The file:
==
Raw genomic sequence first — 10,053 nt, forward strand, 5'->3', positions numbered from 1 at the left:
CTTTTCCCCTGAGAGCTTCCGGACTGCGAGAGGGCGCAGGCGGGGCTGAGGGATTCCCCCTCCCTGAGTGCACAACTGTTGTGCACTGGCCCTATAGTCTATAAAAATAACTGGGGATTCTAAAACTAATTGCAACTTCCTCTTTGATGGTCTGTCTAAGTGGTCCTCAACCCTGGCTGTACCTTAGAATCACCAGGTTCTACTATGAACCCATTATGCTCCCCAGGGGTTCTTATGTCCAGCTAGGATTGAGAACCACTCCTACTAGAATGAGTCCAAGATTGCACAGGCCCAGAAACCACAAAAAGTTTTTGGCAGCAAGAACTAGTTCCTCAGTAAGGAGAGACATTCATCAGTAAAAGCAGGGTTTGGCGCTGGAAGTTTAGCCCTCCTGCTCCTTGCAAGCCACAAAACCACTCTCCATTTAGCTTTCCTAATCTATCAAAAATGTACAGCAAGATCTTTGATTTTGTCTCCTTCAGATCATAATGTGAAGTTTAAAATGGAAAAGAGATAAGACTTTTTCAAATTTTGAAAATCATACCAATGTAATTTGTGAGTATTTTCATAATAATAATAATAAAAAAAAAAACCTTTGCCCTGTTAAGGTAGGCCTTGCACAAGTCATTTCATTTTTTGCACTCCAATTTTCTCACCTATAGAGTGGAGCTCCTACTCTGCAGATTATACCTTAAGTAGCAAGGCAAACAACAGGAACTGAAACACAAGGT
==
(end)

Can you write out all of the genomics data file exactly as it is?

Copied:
Raw genomic sequence first — 10,053 nt, forward strand, 5'->3', positions numbered from 1 at the left:
CTTTTCCCCTGAGAGCTTCCGGACTGCGAGAGGGCGCAGGCGGGGCTGAGGGATTCCCCCTCCCTGAGTGCACAACTGTTGTGCACTGGCCCTATAGTCTATAAAAATAACTGGGGATTCTAAAACTAATTGCAACTTCCTCTTTGATGGTCTGTCTAAGTGGTCCTCAACCCTGGCTGTACCTTAGAATCACCAGGTTCTACTATGAACCCATTATGCTCCCCAGGGGTTCTTATGTCCAGCTAGGATTGAGAACCACTCCTACTAGAATGAGTCCAAGATTGCACAGGCCCAGAAACCACAAAAAGTTTTTGGCAGCAAGAACTAGTTCCTCAGTAAGGAGAGACATTCATCAGTAAAAGCAGGGTTTGGCGCTGGAAGTTTAGCCCTCCTGCTCCTTGCAAGCCACAAAACCACTCTCCATTTAGCTTTCCTAATCTATCAAAAATGTACAGCAAGATCTTTGATTTTGTCTCCTTCAGATCATAATGTGAAGTTTAAAATGGAAAAGAGATAAGACTTTTTCAAATTTTGAAAATCATACCAATGTAATTTGTGAGTATTTTCATAATAATAATAATAAAAAAAAAAACCTTTGCCCTGTTAAGGTAGGCCTTGCACAAGTCATTTCATTTTTTGCACTCCAATTTTCTCACCTATAGAGTGGAGCTCCTACTCTGCAGATTATACCTTAAGTAGCAAGGCAAACAACAGGAACTGAAACACAAGGT